You can analyze the Clinton campaign every which way from sundown. But I suspect that the senator’s biggest hurdle from the beginning was the unforgiving nature of time. The tides of history change. Some of Barack Obama’s young and most fervent supporters were just three or four years old when Bill and Hillary Clinton were joined by Al and Tipper Gore for a remarkably successful bus tour through eight states to kick off their campaign against George H.W. Bush and Dan Quayle in 1992.

The Clintons and the Gores seemed the embodiment of youthful promise, of change, and that turned the country on. Their campaign theme song was Fleetwood Mac’s “Don’t Stop,” with the crucial lyric, “Don’t stop thinking about tomorrow.”

Barack Obama, who is 46, the same age that Bill Clinton was on that bus tour, has managed in his campaign to make the Clintons seem the embodiment of yesterday. “Something better awaits us,” he told a cheering crowd after his victory in Iowa, “if we have the courage to reach for it.”

Senator Clinton’s options are not officially closed. But to have any chance at all, she would need a sudden startling string of prodigious victories against a candidate who is better-financed and riding a tremendous wave of momentum.

At the debate on Thursday night, Senator Clinton, who is 60, passed on a number of opportunities to harshly criticize Senator Obama. She refused to say that he was not ready to serve as the nation’s commander in chief. And she suggested that she does not intend to pursue a ruinous fight for superdelegates at the Democratic convention.

She seemed like someone unwilling to sacrifice her dignity or the interests of her party in an attempt to stave off a likely defeat.

calder mobile miniature

the modern age -

I read this in the NY Times.  "On Feb. 23, 1954, the first mass inoculation of children against polio with the Salk vaccine began in Pittsburgh."

And remember getting the oral vaccine in paper cups?

There are many things we don't perhaps pause to appreciate.  Not having to worry about polio seems like a biggie.

On another note, I read that recycling one car battery can save 3 pounds of plastic, 21 pounds of lead, and 1 gallon of sulfuric acid.  It seems astonishing, but, so it is.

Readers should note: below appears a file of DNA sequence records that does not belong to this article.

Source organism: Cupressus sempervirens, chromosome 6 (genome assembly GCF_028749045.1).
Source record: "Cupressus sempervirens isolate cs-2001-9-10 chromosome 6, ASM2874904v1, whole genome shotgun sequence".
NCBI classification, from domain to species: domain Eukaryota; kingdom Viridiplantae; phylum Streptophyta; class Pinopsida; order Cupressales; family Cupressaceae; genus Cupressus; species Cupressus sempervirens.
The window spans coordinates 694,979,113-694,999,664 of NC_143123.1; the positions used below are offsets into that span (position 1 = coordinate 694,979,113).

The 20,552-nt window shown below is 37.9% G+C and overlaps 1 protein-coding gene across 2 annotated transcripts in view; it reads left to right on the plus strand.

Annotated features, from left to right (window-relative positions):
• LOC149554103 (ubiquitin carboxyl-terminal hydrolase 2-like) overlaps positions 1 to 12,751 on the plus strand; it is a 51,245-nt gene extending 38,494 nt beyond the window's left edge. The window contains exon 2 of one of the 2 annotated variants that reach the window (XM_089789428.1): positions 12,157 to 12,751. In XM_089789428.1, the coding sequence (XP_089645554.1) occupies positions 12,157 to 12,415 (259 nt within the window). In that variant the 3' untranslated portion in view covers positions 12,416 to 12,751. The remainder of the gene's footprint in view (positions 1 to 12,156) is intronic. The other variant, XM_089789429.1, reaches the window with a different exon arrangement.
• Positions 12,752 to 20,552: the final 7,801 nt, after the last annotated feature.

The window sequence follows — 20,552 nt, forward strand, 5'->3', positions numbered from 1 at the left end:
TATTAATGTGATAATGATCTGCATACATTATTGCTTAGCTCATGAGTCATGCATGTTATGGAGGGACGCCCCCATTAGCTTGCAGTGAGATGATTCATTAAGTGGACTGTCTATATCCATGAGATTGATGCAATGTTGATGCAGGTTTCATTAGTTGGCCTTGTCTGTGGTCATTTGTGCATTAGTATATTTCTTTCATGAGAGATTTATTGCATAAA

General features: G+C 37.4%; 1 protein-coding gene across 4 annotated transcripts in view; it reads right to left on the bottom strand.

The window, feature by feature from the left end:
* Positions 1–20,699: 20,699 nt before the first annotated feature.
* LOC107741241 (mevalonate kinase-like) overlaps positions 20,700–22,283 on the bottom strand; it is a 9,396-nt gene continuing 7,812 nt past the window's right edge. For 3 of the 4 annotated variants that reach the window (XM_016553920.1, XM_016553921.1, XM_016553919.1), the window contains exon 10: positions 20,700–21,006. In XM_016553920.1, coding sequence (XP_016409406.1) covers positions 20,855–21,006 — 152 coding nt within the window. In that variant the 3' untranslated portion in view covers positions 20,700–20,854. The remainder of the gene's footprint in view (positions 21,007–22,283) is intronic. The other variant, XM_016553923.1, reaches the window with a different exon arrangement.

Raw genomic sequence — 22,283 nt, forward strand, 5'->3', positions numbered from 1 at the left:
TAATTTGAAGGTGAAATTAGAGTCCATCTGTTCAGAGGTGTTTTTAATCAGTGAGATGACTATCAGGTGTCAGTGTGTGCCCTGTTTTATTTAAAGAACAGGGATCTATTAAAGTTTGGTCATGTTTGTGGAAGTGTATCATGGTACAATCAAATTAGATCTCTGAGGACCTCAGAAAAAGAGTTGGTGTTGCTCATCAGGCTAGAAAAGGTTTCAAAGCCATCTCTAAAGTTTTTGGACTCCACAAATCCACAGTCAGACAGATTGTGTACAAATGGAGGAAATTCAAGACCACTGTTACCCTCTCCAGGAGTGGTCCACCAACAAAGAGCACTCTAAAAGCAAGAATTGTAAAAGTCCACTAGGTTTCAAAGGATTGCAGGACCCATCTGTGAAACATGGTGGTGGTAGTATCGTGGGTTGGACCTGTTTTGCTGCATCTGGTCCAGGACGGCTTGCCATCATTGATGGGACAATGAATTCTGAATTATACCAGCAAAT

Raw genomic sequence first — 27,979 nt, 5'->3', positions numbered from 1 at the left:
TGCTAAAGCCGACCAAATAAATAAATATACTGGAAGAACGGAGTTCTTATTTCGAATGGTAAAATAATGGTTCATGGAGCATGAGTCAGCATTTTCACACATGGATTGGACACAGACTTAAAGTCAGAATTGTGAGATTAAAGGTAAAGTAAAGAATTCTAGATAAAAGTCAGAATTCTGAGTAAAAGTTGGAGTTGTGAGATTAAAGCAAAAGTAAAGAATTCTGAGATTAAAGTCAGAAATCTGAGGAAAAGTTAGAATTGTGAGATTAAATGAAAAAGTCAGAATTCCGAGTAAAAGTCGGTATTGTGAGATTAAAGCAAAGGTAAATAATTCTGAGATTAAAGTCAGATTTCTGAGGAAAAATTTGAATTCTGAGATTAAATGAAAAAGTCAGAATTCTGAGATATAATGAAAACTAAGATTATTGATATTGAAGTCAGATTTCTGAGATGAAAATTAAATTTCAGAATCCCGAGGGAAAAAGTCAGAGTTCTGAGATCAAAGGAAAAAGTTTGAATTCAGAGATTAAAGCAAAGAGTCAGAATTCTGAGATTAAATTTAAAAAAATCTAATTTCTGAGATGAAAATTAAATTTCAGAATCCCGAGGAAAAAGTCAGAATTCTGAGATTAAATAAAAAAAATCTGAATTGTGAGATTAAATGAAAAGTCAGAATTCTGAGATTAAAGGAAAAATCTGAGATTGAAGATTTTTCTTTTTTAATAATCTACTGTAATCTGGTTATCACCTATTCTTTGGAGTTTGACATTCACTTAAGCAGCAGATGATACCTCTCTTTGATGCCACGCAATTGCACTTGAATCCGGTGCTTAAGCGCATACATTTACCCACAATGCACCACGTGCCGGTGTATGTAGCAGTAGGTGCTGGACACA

fish jumping

Sensing -

I have mentioned that I have "homework" for the Sensory Awareness study group.

Our focus this week is on "Bathing."    I give you the words of Lee Klinger-Lesser.

    Explore what happens as you bathe and clean yourself.  Do you experience how you meet the water, soap, washcloth, towel, lotion or your own hand?  What is habitual and what comes new?  Are there parts of you that you ignore or treat differently?  Is there any experience of refreshment?

    At Zen Center, there is a verse that people often acknowledge before bathing:

          With all beings
          I wash body and mind
          Free from dust
          Pure and shining
          Within and without.

I have been noticing when I wash, that thinking of cleaning myself within and without is a very fun thing to do.  I like it, and suggest it respectfully to you!!

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Shock -

My cousin's wife called from Australia.  My cousin died, peacefully, it seems, at his desk, in his chair.  He was 57 years old and has two daughters, one in her last year of high school and one, 24.   He had been feeling unwell, the last week, but they thought it was the flu.  An autopsy will give more information.  In the moment, I am stunned and sickened.

We are a small family.  My mother had a brother, who had two children, Nancy and Greg, and there was my brother and me, and my cousin Lynn.  That's it.    The memories flood. 

I won't be posting for a few days.  The storm comes; we'll make a fire, and dwell within.